Hawaii News | Volcanic Ash
By David Shapiro
February 7, 2021
After endless grief over the proposed public-private partnership for Honolulu rail that ultimately brought bids far beyond the city’s budget, the Caldwell administration finally asked the obvious question: Why mess with a convoluted private partnership instead of doing a straightforward design-build deal?
It’s fair to ask the same about the state’s increasingly complicated $350 million rebuild of aging Aloha Stadium.
Instead of simply building a stadium, the state has hatched the New Aloha Stadium Entertainment District, in which a private partner would construct a 35,000-seat stadium and get development rights on the remaining 80-plus acres of the Halawa site for housing, hotels and retail.
In an ever-changing governing structure, the Legislature is reversing plans to put the Hawaii Community Development Authority in charge and moving to endow the Stadium Authority — which has no expertise in construction or development and sometimes can’t even manage scheduling football games — with superpowers to oversee not only the stadium construction, but also the development around it.
Sen. Glenn Wakai, a lead sponsor, called it “the Stadium Avenger Authority,” with broad powers to cut corners on procurement, permitting and building regulations.
The thing is, there’s no good reason the state needs to involve a private partner or pair stadium construction with development of the surrounding area.
The $350 million the state has committed seems plenty enough to build a perfectly fine stadium by a conventional design-build contract without involving private financing or development rights.
There are several examples of multipurpose stadiums similar to what’s proposed here built recently for less than $350 million.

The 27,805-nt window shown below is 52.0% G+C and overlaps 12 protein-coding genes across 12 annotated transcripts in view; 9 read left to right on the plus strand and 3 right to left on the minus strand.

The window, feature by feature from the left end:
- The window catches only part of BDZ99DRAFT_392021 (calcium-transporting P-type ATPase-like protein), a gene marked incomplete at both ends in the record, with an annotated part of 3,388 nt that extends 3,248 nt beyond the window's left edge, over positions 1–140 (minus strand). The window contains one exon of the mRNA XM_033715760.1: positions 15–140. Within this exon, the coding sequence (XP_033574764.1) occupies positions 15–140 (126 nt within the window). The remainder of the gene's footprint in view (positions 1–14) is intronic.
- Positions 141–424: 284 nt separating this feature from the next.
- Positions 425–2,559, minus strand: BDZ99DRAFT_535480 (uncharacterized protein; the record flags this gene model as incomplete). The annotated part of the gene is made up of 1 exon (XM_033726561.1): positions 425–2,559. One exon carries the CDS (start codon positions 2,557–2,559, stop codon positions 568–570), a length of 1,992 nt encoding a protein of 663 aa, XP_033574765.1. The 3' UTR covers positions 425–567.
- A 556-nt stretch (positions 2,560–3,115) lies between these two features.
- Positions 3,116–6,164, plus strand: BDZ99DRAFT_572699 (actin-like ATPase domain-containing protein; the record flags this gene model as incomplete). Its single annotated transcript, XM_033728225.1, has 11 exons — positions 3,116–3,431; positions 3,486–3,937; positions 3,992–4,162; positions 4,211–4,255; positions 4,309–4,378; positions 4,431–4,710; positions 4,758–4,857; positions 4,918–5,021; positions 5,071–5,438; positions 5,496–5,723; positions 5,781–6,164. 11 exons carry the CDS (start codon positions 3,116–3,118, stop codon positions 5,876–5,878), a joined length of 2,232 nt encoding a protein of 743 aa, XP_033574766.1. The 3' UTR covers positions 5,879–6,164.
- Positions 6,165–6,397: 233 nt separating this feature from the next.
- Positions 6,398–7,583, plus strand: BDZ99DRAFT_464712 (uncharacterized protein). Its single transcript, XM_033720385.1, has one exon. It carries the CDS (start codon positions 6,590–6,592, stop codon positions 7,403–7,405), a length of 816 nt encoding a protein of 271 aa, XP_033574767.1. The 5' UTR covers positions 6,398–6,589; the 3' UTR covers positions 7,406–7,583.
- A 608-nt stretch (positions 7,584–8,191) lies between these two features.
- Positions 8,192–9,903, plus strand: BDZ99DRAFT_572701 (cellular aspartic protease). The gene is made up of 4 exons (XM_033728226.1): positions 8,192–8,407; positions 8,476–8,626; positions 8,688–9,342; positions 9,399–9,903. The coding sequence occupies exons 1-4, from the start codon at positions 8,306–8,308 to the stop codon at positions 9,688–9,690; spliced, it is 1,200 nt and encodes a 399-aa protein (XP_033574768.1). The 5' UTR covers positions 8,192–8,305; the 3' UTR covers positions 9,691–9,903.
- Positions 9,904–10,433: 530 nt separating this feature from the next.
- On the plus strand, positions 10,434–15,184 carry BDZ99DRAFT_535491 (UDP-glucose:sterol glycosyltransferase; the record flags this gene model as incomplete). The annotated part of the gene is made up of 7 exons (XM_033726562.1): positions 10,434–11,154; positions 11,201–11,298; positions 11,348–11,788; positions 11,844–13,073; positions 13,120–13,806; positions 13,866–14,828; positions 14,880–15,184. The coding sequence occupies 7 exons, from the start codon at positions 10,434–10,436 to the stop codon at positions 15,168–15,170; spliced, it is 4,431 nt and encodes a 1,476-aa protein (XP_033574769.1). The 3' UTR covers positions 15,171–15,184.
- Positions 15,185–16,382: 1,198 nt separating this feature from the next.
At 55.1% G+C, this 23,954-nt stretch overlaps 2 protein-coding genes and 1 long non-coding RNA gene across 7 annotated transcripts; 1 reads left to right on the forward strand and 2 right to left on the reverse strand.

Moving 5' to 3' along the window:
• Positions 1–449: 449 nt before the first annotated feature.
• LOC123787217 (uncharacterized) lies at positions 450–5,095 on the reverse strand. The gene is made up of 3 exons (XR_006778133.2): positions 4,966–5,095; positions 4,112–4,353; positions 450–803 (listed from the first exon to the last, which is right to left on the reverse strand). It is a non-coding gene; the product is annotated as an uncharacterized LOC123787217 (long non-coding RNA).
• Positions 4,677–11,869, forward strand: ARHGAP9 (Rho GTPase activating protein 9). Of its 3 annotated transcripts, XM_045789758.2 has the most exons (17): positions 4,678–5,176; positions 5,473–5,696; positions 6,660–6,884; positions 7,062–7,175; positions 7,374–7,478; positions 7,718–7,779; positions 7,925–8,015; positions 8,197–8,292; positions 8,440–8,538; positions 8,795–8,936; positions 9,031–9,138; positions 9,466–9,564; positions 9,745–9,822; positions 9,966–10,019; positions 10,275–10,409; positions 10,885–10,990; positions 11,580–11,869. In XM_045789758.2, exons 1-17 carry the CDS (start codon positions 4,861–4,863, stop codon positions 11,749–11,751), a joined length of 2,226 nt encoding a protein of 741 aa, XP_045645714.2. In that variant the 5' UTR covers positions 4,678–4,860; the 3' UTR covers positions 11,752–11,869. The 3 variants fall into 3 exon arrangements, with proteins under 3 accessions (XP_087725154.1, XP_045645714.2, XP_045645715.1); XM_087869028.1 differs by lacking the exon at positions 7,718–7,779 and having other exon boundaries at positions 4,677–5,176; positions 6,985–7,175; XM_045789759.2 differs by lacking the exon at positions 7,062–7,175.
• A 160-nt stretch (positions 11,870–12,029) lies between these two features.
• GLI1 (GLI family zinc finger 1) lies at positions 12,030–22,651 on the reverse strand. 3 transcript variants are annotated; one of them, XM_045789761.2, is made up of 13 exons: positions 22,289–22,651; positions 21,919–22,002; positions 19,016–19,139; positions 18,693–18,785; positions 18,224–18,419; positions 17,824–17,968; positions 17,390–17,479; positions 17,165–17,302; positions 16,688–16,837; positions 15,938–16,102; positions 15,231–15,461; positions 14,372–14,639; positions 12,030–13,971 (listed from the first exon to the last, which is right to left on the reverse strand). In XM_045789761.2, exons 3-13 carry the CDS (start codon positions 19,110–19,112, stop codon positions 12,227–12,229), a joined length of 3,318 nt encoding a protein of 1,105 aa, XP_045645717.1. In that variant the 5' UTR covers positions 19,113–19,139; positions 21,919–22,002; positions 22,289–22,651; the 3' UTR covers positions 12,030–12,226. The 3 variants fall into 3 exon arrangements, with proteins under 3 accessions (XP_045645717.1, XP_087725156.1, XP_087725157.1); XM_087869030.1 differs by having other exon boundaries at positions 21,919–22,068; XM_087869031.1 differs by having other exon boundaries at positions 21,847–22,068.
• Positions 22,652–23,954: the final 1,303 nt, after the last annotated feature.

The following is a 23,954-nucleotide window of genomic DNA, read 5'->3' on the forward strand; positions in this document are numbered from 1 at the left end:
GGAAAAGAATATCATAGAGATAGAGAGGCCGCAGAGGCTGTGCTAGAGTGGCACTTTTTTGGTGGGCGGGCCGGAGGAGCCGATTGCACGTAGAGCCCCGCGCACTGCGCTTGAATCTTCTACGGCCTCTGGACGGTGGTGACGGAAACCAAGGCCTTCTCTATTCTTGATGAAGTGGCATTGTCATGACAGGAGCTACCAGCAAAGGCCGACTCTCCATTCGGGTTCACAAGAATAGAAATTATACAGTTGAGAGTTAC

Tulane University’s 30,000-seat Yulman Stadium, built for $80 million in 2014, is a multi-use facility with air-conditioned clubs, end-zone entertainment decks, a 90-foot LED scoreboard and a ground-level suite.
Colorado State’s 41,200-seat Sonny Lubick Field, with premium seating and a high-tech scoreboard, opened for football and other events in 2017 at a cost of $220 million.
Birmingham is building a 45,000-seat stadium for University of Alabama-Birmingham football and other events for $174 million. And San Diego State is building a 35,000-seat stadium for $310 million to host football, soccer, concerts, festivals and high school sports.
So why must we involve private partners chosen in secret negotiations and give them extraordinary development rights, instead of using the $350 million already allocated to simply hire qualified designers and builders selected by open bidding?
Why link the stadium and surrounding development? Why not build the stadium now, given the urgency of the crumbling existing facility, and deal separately with the far more complex — and far less urgent — issue of developing the surrounding area?
Complicating it when simplicity will do only creates holes for money to fall through and sweetheart opportunities for developers, potentially becoming the biggest attempted public-land giveaway since the ill-fated Public Lands Development Corp. pushed by some of the same legislators.
READ FULL ARTICLE HERE.